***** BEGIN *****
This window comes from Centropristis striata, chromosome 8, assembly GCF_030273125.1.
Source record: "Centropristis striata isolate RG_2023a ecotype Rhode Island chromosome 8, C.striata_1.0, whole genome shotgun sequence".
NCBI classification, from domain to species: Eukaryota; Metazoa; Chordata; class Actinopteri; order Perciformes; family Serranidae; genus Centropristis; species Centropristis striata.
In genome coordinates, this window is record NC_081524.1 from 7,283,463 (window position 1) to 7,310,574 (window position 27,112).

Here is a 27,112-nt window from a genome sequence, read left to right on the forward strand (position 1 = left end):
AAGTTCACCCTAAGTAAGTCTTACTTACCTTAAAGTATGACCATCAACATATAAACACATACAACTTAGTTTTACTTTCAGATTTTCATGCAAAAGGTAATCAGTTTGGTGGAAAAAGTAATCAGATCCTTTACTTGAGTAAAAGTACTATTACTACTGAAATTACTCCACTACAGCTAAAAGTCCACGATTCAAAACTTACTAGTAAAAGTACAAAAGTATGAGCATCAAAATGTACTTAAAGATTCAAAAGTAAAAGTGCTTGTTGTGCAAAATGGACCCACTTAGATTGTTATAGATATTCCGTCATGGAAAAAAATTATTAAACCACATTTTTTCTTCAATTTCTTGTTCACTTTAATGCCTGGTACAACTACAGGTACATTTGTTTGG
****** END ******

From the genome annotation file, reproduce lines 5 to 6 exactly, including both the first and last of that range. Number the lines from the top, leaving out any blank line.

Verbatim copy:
Here is a 27,112-nt window from a genome sequence, read left to right on the forward strand (position 1 = left end):
AAGTTCACCCTAAGTAAGTCTTACTTACCTTAAAGTATGACCATCAACATATAAACACATACAACTTAGTTTTACTTTCAGATTTTCATGCAAAAGGTAATCAGTTTGGTGGAAAAAGTAATCAGATCCTTTACTTGAGTAAAAGTACTATTACTACTGAAATTACTCCACTACAGCTAAAAGTCCACGATTCAAAACTTACTAGTAAAAGTACAAAAGTATGAGCATCAAAATGTACTTAAAGATTCAAAAGTAAAAGTGCTTGTTGTGCAAAATGGACCCACTTAGATTGTTATAGATATTCCGTCATGGAAAAAAATTATTAAACCACATTTTTTCTTCAATTTCTTGTTCACTTTAATGCCTGGTACAACTACAGGTACATTTGTTTGG